Jonny features a white maid falling in love with a black American Jazz musician and the score is rich in pseudo-Jazz elements and numbers that alternate with modernist music reminiscent of Franz Schreker, Krenek's teacher or of Richard Strauss, the most important opera composer of the day. All of this made it an obvious target for Nazi cultural policy and in 1933 it was banned in Germany, along with the rest of Krenek's music. The opera was perhaps the most prominent contemporary stage work to be banned as "degenerate music" and the infamous poster for the resulting exhibition is derived from the character of Jonny. 

So what is the rightful place of Jonny spielt auf? Is it a modern masterpiece that deserves a more prominent place in the operatic repertoire or is it a work of youthful daring that never quite delivers on its potential? Its cultural and political history as one of the most popular stage works of the interwar period that was then banned in the Third Reich certainly makes it a fascinating historical document. But stripped of its historical context and baggage, Jonny is too heterogenous to deserve a place among the mature operatic masterworks of the twentieth century. Pared back to one central theme, it might come over as more cogent and dramatically powerful. As it is, the opera makes for an enjoyable entertainment and a fun night night at the opera: something that also has a place in the repertoire of more opera houses.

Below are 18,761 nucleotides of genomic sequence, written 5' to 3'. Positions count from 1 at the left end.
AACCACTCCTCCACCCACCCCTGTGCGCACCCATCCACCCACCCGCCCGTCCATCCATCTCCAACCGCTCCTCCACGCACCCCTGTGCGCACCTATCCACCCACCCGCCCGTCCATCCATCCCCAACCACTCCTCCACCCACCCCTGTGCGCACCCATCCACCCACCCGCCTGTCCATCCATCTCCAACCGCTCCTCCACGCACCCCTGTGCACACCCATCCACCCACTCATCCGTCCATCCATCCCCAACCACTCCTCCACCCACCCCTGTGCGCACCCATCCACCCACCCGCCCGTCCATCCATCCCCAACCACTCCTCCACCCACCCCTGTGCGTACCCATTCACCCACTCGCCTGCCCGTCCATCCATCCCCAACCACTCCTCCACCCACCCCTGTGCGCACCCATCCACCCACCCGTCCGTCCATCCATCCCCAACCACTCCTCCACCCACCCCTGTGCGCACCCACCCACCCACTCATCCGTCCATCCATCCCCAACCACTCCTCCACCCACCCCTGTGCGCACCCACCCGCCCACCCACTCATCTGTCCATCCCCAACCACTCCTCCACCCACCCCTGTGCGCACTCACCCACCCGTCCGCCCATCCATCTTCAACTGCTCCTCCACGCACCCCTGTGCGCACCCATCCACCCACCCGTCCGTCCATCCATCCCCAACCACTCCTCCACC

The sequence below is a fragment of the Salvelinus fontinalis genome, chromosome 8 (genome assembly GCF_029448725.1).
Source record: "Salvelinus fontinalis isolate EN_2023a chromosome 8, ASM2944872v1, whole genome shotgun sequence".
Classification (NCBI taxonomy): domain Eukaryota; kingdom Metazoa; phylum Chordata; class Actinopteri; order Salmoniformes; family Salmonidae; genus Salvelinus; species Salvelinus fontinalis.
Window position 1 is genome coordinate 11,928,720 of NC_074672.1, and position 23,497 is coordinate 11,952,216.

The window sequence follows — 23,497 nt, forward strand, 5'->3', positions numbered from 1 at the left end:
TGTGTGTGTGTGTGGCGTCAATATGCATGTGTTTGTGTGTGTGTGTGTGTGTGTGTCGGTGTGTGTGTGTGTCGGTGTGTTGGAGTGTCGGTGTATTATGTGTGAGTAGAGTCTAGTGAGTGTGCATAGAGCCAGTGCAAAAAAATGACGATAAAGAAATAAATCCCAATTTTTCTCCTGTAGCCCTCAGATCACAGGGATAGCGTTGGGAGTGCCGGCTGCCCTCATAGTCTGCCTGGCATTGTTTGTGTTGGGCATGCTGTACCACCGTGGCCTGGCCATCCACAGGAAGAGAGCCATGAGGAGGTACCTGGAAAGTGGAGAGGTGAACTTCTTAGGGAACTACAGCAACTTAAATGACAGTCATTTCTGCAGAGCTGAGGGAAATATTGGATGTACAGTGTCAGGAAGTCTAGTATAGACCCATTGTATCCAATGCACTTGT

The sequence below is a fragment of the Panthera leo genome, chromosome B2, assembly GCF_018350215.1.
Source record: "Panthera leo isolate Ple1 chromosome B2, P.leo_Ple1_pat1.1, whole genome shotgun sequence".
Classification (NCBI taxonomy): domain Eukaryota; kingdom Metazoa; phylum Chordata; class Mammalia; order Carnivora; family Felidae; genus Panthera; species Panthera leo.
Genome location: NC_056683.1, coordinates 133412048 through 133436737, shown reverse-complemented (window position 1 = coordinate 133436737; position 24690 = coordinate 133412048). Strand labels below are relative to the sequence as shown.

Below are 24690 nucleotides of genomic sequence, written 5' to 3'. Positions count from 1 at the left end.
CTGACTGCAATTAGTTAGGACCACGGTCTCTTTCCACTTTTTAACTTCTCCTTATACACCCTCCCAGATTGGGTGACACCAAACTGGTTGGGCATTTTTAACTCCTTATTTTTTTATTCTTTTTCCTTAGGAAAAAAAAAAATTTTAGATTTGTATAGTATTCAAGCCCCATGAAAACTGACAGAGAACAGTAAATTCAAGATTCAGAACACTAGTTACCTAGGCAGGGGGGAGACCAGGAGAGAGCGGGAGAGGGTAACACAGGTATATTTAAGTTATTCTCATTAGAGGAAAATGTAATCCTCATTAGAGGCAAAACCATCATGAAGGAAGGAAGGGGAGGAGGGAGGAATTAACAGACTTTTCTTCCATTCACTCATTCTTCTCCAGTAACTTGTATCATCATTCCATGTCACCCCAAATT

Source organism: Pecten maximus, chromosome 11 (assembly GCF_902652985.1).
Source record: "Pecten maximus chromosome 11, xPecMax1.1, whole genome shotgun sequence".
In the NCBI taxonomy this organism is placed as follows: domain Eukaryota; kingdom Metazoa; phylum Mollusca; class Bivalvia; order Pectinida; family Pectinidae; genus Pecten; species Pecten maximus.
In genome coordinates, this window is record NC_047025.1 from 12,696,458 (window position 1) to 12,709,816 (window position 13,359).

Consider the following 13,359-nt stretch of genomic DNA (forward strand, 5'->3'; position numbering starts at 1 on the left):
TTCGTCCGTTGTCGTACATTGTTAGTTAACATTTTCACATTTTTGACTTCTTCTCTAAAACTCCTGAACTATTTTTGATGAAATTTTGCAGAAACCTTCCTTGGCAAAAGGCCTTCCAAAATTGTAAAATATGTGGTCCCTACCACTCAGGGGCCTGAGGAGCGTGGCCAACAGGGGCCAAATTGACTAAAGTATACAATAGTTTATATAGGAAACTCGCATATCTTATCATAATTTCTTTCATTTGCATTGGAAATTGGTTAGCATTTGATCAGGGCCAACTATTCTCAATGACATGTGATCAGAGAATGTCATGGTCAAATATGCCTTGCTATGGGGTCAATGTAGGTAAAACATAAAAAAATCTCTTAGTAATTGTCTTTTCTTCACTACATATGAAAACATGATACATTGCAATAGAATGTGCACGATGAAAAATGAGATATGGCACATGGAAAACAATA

Tuesday, December 24, 2013

Bad Ischl: backdrop to a monumental miscalculation

This afternoon I passed through Bad Ischl, a town in Upper Austria. A century ago the town hosted the summer residence of the Austrian Emperor, Franz Josef I. His villa is still there and is pictured above.

As in so many places, the fabric of the villa and of the town does not match the weighty historical decisions that were made here. Bad Ischl is pleasantly unassuming and breathes an air of civilised rusticality. But it was here that Franz Josef was spending the summer of 1914 as he mulled over the best response to the assassination in Sarajevo of his nephew and presumed successor, Archduke Franz-Ferdinand. 

In those days and secluded in this rural idyll, Franz Josef could never have fully envisaged the repercussions that would come from his decision to unleash his army against Serbia. His decision set off a chain reaction that became World War I. In turn, that war killed millions of people and brought an end to 600 years of Habsburg family rule as well as unseating almost all of Europe's major monarchies.